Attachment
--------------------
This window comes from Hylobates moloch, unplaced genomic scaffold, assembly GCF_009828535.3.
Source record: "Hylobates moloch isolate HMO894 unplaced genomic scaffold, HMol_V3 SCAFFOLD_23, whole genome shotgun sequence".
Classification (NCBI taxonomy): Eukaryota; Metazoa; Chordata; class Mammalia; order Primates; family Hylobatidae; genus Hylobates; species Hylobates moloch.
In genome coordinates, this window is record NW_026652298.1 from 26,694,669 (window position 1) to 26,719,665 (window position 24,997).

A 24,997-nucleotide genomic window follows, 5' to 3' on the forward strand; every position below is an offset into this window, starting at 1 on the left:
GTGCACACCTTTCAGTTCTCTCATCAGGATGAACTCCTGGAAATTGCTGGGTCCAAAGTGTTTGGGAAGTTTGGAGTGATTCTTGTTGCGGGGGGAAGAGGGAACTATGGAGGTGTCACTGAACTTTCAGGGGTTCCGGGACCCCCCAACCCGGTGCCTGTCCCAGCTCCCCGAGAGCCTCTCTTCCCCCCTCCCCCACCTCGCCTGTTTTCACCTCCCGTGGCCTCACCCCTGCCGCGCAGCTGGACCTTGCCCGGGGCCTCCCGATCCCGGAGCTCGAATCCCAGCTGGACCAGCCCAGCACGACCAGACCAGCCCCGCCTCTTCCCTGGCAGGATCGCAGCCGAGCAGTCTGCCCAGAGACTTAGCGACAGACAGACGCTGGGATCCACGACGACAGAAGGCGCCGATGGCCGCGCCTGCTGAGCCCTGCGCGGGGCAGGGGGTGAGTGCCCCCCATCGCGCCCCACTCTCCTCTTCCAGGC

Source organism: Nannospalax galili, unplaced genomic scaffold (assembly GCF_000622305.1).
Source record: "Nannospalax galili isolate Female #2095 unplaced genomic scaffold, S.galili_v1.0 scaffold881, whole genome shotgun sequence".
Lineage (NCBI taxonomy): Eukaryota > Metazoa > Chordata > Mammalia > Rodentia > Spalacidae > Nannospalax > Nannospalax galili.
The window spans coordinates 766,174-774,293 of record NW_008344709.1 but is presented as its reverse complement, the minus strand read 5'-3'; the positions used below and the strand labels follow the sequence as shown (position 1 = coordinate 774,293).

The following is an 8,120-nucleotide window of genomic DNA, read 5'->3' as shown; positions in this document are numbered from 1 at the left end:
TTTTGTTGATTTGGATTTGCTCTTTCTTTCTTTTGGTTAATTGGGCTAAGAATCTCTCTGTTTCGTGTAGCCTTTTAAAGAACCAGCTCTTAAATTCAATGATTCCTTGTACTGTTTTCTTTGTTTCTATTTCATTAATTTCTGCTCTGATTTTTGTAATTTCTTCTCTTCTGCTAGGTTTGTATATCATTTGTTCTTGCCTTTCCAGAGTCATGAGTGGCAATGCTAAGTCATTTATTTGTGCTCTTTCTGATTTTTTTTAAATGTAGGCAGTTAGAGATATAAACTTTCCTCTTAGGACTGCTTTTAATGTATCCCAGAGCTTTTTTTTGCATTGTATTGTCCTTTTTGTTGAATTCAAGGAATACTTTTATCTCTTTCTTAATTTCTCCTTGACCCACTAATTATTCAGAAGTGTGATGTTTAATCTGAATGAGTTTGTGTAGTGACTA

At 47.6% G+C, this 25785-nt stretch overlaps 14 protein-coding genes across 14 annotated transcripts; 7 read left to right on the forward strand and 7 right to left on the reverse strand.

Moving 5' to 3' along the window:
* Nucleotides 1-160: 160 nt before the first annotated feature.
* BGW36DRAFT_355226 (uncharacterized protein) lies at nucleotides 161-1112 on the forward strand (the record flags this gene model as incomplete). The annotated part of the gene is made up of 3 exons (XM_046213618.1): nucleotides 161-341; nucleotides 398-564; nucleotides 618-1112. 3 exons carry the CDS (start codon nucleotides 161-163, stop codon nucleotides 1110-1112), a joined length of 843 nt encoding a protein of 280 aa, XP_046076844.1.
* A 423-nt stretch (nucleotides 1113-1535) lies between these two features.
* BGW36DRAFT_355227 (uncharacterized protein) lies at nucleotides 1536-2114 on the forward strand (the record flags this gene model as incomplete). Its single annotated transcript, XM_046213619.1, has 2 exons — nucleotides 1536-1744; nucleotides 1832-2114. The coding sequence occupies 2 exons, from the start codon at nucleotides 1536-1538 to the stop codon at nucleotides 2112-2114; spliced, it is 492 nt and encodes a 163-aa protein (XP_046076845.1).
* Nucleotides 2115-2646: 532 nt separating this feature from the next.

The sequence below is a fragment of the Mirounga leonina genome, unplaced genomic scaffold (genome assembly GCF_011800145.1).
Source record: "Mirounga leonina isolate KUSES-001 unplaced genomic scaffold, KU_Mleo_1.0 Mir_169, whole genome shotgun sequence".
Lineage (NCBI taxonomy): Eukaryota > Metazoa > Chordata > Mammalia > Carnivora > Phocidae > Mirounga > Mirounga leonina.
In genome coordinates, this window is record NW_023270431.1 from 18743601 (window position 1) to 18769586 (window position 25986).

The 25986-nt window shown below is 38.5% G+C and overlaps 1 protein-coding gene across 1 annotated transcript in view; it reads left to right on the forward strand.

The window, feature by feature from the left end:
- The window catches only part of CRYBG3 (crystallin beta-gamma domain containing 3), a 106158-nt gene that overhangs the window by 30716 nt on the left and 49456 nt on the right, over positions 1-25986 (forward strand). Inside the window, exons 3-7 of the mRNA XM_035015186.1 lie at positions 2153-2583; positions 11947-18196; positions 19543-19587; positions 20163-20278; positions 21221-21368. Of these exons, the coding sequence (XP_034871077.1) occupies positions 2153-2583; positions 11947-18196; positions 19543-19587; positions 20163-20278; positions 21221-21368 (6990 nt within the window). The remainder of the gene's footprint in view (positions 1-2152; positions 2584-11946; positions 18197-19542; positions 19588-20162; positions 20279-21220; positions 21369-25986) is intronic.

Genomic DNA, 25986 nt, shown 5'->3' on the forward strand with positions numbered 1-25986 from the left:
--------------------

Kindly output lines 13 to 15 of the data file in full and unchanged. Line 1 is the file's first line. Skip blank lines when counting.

At 47.6% G+C, this 25785-nt stretch overlaps 14 protein-coding genes across 14 annotated transcripts; 7 read left to right on the forward strand and 7 right to left on the reverse strand.

Moving 5' to 3' along the window:
* Nucleotides 1-160: 160 nt before the first annotated feature.